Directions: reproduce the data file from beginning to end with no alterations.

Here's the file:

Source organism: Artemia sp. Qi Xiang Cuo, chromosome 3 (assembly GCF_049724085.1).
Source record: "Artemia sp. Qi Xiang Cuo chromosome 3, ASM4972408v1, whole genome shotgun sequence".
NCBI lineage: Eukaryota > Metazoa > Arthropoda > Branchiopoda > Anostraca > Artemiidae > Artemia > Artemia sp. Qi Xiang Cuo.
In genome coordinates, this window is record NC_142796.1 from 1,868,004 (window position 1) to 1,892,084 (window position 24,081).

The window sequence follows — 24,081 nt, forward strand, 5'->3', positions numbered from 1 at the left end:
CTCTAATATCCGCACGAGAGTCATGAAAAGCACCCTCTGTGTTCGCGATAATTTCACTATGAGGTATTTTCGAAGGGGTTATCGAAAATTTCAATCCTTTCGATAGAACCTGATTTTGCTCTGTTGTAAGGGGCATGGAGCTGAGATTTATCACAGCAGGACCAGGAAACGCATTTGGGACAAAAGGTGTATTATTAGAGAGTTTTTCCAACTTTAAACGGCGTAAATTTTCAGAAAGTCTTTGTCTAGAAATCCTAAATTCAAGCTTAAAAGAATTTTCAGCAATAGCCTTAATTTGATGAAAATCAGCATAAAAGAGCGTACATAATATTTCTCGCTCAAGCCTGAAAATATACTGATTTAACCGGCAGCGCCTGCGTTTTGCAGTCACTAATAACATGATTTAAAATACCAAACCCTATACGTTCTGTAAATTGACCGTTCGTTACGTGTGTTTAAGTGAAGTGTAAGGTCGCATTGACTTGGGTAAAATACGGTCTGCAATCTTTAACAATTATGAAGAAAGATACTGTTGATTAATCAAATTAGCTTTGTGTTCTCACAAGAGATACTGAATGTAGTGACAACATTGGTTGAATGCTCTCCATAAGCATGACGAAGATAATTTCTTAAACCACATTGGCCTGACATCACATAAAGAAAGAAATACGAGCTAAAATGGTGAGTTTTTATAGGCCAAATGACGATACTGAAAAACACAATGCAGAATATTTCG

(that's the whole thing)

Source organism: Artemia sp. Qi Xiang Cuo, chromosome 3 (assembly GCF_049724085.1).
Source record: "Artemia sp. Qi Xiang Cuo chromosome 3, ASM4972408v1, whole genome shotgun sequence".
NCBI lineage: Eukaryota > Metazoa > Arthropoda > Branchiopoda > Anostraca > Artemiidae > Artemia > Artemia sp. Qi Xiang Cuo.
In genome coordinates, this window is record NC_142796.1 from 1,868,004 (window position 1) to 1,892,084 (window position 24,081).

The window sequence follows — 24,081 nt, forward strand, 5'->3', positions numbered from 1 at the left end:
CTCTAATATCCGCACGAGAGTCATGAAAAGCACCCTCTGTGTTCGCGATAATTTCACTATGAGGTATTTTCGAAGGGGTTATCGAAAATTTCAATCCTTTCGATAGAACCTGATTTTGCTCTGTTGTAAGGGGCATGGAGCTGAGATTTATCACAGCAGGACCAGGAAACGCATTTGGGACAAAAGGTGTATTATTAGAGAGTTTTTCCAACTTTAAACGGCGTAAATTTTCAGAAAGTCTTTGTCTAGAAATCCTAAATTCAAGCTTAAAAGAATTTTCAGCAATAGCCTTAATTTGATGAAAATCAGCATAAAAGAGCGTACATAATATTTCTCGCTCAAGCCTGAAAATATACTGATTTAACCGGCAGCGCCTGCGTTTTGCAGTCACTAATAACATGATTTAAAATACCAAACCCTATACGTTCTGTAAATTGACCGTTCGTTACGTGTGTTTAAGTGAAGTGTAAGGTCGCATTGACTTGGGTAAAATACGGTCTGCAATCTTTAACAATTATGAAGAAAGATACTGTTGATTAATCAAATTAGCTTTGTGTTCTCACAAGAGATACTGAATGTAGTGACAACATTGGTTGAATGCTCTCCATAAGCATGACGAAGATAATTTCTTAAACCACATTGGCCTGACATCACATAAAGAAAGAAATACGAGCTAAAATGGTGAGTTTTTATAGGCCAAATGACGATACTGAAAAACACAATGCAGAATATTTCG